The kickstarter that Tenkar had referenced combined two methods. First, they added 6 extra cards to a deck and they used two decks. That gave them 120 total cards, allowing them to perfectly simulate all types of polyhedral dice. Which is excellent. But it made the decks completely useless as an actual deck of cards, so what was the whole point of the product? And then you still have the “using only one of two decks” issue, although in this case, as long as each individual deck of 60 has a complete distribution of 4s, 6s, 10s, 12s, and 20s, at least only the d8 suffers for it, and not that badly.

Click for larger image

But, after kicking it about a little, I think I have a better solution: make all the cards symmetrical, so it’s impossible to tell when it’s right side up and then put different rolls on the left and right side of the card, thus which side of the card is up when you draw it will give you different results. 108 cards means that only 4 or 8 blanks need to be left in for any given die, and since each card has two rolls on it, that’s 2 or 4 cards. Here’s what a sample card might look like:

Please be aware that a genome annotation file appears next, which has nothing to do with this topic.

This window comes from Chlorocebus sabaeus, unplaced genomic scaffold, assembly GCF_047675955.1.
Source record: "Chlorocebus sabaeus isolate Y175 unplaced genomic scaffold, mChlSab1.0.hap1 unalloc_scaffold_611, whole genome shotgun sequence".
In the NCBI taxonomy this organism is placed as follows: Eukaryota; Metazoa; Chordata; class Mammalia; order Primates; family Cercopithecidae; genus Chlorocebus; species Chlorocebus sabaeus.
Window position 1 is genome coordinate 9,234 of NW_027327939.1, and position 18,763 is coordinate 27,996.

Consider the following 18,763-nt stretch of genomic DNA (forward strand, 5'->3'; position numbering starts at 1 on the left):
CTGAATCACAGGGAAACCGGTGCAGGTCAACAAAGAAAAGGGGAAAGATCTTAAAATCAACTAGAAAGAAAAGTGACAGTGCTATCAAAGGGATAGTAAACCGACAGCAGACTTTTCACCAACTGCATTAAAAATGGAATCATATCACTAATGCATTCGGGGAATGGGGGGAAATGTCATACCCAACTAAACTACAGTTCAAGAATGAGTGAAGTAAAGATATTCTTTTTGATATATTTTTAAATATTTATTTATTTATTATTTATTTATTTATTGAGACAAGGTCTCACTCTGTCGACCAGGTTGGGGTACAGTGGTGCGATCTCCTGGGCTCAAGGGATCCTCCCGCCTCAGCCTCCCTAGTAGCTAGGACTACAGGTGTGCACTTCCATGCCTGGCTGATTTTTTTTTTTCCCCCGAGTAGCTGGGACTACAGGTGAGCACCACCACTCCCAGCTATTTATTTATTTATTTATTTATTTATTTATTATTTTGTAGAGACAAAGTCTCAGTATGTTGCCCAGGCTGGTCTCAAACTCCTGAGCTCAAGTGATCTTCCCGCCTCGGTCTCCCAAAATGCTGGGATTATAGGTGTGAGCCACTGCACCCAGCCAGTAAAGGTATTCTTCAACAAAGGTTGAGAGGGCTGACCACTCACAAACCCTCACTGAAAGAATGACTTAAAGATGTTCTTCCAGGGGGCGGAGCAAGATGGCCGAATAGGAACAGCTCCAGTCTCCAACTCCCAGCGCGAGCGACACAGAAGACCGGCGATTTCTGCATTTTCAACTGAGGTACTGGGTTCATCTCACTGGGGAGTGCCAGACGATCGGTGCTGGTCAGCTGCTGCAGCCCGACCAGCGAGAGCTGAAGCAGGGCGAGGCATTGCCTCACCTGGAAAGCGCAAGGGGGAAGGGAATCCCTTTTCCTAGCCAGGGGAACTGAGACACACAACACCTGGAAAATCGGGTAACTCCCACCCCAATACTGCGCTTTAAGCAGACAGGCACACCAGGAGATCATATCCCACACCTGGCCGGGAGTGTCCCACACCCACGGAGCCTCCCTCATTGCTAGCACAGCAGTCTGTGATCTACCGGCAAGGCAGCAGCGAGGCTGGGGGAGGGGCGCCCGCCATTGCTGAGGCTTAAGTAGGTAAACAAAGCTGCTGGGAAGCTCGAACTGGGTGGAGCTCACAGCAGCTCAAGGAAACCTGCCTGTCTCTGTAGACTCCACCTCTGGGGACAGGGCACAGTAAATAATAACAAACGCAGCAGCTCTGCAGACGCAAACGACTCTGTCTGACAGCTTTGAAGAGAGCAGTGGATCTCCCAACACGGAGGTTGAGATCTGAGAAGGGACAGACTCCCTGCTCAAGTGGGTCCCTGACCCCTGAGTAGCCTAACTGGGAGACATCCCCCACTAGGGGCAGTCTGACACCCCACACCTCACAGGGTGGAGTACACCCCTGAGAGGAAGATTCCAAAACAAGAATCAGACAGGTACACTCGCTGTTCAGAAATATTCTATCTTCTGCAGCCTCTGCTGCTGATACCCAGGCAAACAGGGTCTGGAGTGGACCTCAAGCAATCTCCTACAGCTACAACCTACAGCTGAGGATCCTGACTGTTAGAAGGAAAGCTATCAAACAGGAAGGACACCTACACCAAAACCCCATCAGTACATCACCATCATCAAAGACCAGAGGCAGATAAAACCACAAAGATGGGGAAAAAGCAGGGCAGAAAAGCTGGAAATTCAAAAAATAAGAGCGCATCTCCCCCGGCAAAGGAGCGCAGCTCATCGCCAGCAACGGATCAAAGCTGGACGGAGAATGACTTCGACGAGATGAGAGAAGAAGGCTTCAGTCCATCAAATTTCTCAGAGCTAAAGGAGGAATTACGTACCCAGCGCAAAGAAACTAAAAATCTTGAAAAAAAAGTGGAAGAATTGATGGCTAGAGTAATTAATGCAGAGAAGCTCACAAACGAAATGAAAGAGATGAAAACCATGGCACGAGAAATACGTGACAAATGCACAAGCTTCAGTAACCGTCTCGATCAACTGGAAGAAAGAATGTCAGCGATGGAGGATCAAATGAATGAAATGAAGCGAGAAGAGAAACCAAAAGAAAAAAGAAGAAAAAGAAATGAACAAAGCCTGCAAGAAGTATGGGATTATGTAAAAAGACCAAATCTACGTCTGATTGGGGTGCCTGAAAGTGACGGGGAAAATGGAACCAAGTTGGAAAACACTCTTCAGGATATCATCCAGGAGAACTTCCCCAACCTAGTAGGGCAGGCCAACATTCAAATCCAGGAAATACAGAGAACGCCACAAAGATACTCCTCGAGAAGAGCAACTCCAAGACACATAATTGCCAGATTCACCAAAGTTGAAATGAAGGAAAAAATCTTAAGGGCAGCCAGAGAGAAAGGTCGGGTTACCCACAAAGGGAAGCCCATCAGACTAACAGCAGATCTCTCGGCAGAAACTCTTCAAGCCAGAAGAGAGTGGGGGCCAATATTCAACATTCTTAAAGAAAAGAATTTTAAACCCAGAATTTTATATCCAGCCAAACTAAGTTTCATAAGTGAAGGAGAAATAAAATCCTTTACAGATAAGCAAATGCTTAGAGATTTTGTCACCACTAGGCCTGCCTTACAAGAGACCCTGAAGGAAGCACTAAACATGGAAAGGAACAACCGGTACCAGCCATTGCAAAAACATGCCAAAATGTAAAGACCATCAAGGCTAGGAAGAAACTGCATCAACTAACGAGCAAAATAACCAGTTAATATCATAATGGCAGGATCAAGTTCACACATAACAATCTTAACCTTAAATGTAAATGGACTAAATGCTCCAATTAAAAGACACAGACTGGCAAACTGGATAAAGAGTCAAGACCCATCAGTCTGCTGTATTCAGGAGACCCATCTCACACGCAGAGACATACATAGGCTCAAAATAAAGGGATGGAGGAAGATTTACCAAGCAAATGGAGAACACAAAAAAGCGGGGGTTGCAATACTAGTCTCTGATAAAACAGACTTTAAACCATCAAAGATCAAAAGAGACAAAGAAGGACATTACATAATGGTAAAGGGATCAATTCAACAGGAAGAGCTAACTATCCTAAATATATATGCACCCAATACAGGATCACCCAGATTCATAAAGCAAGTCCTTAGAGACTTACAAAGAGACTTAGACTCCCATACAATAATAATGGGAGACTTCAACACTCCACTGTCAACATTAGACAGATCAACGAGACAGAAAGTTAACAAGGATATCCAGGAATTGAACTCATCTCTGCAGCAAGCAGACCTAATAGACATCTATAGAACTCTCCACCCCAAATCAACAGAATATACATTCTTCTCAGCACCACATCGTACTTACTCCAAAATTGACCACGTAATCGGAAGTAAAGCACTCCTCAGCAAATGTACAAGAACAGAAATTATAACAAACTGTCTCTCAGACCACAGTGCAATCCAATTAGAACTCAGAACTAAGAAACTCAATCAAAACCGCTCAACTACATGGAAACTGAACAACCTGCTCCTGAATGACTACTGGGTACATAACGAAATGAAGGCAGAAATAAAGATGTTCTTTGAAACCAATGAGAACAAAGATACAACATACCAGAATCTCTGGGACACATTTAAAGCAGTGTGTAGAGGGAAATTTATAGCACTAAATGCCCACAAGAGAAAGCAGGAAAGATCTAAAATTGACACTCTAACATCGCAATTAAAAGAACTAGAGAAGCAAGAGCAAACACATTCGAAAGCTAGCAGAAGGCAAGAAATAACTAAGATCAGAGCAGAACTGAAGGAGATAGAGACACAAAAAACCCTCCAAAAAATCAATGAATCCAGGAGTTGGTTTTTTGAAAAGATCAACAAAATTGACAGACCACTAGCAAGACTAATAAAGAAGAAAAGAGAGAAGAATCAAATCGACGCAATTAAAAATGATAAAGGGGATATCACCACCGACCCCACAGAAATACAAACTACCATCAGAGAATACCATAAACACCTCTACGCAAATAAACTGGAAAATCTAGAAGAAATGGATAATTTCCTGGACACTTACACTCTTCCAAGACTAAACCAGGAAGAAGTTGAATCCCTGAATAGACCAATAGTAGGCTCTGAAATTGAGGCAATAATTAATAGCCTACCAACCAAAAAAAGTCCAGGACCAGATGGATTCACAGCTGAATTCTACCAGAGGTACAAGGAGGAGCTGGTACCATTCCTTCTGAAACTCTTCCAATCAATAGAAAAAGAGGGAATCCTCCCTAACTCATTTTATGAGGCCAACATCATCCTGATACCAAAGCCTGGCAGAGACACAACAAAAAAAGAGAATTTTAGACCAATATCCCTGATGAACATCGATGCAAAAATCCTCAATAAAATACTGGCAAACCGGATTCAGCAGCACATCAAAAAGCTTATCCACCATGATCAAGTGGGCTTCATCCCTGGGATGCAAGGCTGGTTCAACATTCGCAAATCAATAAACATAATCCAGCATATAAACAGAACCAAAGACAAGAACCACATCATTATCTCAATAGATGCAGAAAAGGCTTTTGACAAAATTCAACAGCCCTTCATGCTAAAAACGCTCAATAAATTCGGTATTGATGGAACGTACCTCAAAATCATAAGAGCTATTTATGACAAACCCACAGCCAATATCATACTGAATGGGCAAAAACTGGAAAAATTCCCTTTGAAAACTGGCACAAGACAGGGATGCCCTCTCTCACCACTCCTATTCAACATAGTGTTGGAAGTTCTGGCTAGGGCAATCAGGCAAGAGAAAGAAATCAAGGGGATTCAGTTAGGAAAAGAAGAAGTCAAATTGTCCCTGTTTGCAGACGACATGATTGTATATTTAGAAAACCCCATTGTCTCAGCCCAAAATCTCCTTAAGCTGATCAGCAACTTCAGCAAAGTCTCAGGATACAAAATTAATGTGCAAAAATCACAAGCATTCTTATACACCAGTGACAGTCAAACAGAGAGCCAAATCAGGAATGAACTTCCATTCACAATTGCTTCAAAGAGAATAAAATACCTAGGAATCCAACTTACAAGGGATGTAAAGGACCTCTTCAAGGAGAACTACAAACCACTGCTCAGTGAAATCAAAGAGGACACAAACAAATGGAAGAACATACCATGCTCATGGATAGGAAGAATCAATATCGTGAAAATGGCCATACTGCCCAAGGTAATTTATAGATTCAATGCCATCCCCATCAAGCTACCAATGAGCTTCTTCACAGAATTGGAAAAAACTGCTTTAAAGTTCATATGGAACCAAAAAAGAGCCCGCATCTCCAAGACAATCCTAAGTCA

So what’s all that extra junk at the top and bottom? Well, I had some leftover space, So I added a bunch of other fun stuff. There’s a generic fantasy class (Healer, Rogue,Warrior, Wizard) , a generic fantasy race attribute (Adaptable, Clever, Magical, Nimble, Savage, Sturdy), a general level (High, Mid, and Low), a reaction (30% Friendly, 40% Neutral, and 30% Hostile), a gender (M,F, ~2%Non-binary), a little rainbow symbol(~15%), and a random dungeon room.

So, there you have it. There’s my attempt at how I would make a set of Polyhedral dice cards, and as a bonus, it only took me about a month and a half – and everyone can download a free printable PDF below! On the other hand, the art is absolute crap, there are no faces on the face cards, and there’s no back, so you get what you pay for.

Of course, I could always scrounge up a few hundred bucks for some pro layout assistance and art, fund it with my own kickstarter and put it up in a print on demand venue. Anyone have opinions and feedback while I mull that one over? Don’t be shy.